"Whilst the council may be entitled to take a different view from the advice of a nationally important body and an acknowledged expert in the subject, it needs to support its position with adequate evidence,” the inspector said.
Wealden District Council had not supplied any such evidence, said Nurser.
“If a council is to disagree with an environmental or any other regulator, they need to be able to show good and compelling reasons for doing so,” said planning lawyer Carl Dyer from Irwin Mitchell LLP.
“Firstly, an appeal inspector or a court are likely to give great weight to the views of a statutory regulator… and secondly, some environmental activities are criminal offences and no amount of democratic mandate is a defence to that.”
He added: “In this instance, sadly, the inspector’s finding was that the council had failed properly to cooperate with the environmental regulator, and that is definitely risky, as the council discovered.”
The planning inspector summarised the council’s approach to air quality modelling as lacking in “scientific credibility” as it had assumed zero uptake in electric vehicles and vehicle technology improvements by 2028 and had ignored improvements from tighter emissions regulations arising from the National Emissions Ceiling Directives and the government’s Clean Air Strategy (which puts an end to the sale of new petrol and diesel cars across the UK by 2040).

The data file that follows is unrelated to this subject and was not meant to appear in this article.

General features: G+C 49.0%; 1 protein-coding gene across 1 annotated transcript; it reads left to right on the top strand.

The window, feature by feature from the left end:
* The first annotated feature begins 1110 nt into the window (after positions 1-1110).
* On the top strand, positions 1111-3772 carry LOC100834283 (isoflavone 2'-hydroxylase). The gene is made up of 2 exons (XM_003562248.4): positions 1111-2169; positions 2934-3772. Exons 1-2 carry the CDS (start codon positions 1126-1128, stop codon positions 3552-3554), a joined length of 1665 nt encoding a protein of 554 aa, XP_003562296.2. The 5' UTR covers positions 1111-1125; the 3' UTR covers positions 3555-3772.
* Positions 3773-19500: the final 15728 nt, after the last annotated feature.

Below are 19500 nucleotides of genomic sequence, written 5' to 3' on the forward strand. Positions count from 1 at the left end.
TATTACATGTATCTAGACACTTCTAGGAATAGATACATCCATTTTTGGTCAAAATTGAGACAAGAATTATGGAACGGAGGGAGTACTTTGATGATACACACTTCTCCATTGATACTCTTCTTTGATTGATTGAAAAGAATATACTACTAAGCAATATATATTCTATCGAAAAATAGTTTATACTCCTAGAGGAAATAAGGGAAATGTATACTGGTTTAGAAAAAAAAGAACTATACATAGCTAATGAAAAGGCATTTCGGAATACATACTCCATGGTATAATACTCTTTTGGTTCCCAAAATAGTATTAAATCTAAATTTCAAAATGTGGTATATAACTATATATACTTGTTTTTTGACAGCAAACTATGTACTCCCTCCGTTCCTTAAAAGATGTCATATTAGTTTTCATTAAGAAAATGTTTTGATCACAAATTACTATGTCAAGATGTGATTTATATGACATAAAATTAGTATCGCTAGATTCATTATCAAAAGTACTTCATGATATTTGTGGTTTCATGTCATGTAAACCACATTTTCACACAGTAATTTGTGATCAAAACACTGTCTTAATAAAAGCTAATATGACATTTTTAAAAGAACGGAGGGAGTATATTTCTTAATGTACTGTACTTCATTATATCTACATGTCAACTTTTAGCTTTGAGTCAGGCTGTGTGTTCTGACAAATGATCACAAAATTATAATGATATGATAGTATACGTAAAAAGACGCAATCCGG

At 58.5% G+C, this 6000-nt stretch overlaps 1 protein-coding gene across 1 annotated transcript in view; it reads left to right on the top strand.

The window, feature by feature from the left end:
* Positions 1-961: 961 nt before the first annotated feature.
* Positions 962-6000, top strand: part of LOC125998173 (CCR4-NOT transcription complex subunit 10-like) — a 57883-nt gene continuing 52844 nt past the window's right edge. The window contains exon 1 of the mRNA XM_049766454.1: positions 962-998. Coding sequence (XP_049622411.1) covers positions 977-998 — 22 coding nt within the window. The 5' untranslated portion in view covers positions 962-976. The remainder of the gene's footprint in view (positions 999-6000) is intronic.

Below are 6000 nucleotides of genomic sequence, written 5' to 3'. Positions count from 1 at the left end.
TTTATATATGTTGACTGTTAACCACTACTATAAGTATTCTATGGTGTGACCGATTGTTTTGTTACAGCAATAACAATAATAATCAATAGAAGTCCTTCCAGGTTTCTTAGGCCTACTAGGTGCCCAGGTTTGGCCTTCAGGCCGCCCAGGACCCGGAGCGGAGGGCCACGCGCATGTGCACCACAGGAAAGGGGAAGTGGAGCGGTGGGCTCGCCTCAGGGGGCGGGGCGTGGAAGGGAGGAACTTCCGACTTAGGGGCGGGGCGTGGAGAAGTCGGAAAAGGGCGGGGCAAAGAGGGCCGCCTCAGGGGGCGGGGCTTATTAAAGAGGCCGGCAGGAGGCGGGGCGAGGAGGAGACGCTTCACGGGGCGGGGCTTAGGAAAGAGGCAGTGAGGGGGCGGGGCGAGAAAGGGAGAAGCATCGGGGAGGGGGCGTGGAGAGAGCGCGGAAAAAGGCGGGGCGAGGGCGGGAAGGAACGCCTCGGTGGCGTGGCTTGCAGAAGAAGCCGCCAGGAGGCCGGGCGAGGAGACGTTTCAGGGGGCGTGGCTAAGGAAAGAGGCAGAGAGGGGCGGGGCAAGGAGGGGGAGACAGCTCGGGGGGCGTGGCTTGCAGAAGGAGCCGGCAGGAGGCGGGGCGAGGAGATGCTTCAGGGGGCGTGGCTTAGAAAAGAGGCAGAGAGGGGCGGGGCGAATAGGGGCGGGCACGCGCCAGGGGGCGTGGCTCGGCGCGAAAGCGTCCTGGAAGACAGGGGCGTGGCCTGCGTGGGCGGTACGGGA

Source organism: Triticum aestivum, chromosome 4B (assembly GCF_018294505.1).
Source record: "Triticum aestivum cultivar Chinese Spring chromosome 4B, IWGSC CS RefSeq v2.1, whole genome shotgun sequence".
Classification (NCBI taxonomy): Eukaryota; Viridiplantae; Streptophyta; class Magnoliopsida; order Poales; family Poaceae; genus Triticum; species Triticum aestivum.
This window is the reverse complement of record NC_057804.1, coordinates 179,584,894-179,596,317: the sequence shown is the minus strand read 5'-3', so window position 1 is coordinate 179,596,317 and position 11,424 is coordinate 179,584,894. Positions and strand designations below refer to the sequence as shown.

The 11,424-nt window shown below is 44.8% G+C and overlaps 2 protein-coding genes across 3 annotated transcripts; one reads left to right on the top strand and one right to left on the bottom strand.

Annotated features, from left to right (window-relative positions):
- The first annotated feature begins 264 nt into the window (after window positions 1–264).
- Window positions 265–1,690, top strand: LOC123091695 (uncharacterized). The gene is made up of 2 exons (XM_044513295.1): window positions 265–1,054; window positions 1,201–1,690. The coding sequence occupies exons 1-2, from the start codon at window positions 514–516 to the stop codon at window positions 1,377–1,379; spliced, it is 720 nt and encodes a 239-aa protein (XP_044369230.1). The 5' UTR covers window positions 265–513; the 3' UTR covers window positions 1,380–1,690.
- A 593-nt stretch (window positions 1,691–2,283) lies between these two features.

Jaquelin Clay, chair of JFA Environmental Planning consultants, described the inspector’s comments as a “warning shot over the bows” for other planning authorities dealing with EU-protected sites.
“If I was a planning officer in other districts facing a similar situation, I would be alarmed,” she said.
But the recommendations may also provide some solutions moving forward.